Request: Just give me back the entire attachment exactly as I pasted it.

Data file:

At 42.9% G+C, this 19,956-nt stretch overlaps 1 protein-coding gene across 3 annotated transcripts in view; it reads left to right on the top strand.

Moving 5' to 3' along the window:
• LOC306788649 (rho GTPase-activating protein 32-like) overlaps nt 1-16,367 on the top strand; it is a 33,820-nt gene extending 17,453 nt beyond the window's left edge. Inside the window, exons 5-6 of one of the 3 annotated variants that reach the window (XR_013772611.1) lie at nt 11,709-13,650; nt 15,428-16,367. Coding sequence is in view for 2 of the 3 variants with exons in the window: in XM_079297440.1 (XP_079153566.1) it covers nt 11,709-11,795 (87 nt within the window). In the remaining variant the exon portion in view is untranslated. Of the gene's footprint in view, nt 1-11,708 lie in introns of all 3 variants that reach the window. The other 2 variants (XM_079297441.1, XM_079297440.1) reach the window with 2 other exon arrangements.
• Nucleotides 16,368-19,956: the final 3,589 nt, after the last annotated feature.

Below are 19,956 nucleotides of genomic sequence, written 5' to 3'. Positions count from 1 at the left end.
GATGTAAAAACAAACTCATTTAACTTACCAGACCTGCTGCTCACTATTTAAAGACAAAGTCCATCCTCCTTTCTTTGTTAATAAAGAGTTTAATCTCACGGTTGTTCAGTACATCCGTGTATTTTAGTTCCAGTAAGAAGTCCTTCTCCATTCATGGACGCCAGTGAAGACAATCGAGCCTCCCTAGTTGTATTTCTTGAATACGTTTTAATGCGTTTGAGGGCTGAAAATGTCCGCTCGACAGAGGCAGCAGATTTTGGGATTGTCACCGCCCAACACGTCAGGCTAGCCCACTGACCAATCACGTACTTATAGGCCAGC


At 42.9% G+C, this 19,956-nt stretch overlaps 1 protein-coding gene across 3 annotated transcripts in view; it reads left to right on the top strand.

Moving 5' to 3' along the window:
• LOC306788649 (rho GTPase-activating protein 32-like) overlaps nt 1-16,367 on the top strand; it is a 33,820-nt gene extending 17,453 nt beyond the window's left edge. Inside the window, exons 5-6 of one of the 3 annotated variants that reach the window (XR_013772611.1) lie at nt 11,709-13,650; nt 15,428-16,367. Coding sequence is in view for 2 of the 3 variants with exons in the window: in XM_079297440.1 (XP_079153566.1) it covers nt 11,709-11,795 (87 nt within the window). In the remaining variant the exon portion in view is untranslated. Of the gene's footprint in view, nt 1-11,708 lie in introns of all 3 variants that reach the window. The other 2 variants (XM_079297441.1, XM_079297440.1) reach the window with 2 other exon arrangements.
• Nucleotides 16,368-19,956: the final 3,589 nt, after the last annotated feature.

Below are 19,956 nucleotides of genomic sequence, written 5' to 3'. Positions count from 1 at the left end.
GATGTAAAAACAAACTCATTTAACTTACCAGACCTGCTGCTCACTATTTAAAGACAAAGTCCATCCTCCTTTCTTTGTTAATAAAGAGTTTAATCTCACGGTTGTTCAGTACATCCGTGTATTTTAGTTCCAGTAAGAAGTCCTTCTCCATTCATGGACGCCAGTGAAGACAATCGAGCCTCCCTAGTTGTATTTCTTGAATACGTTTTAATGCGTTTGAGGGCTGAAAATGTCCGCTCGACAGAGGCAGCAGATTTTGGGATTGTCACCGCCCAACACGTCAGGCTAGCCCACTGACCAATCACGTACTTATAGGCCAGC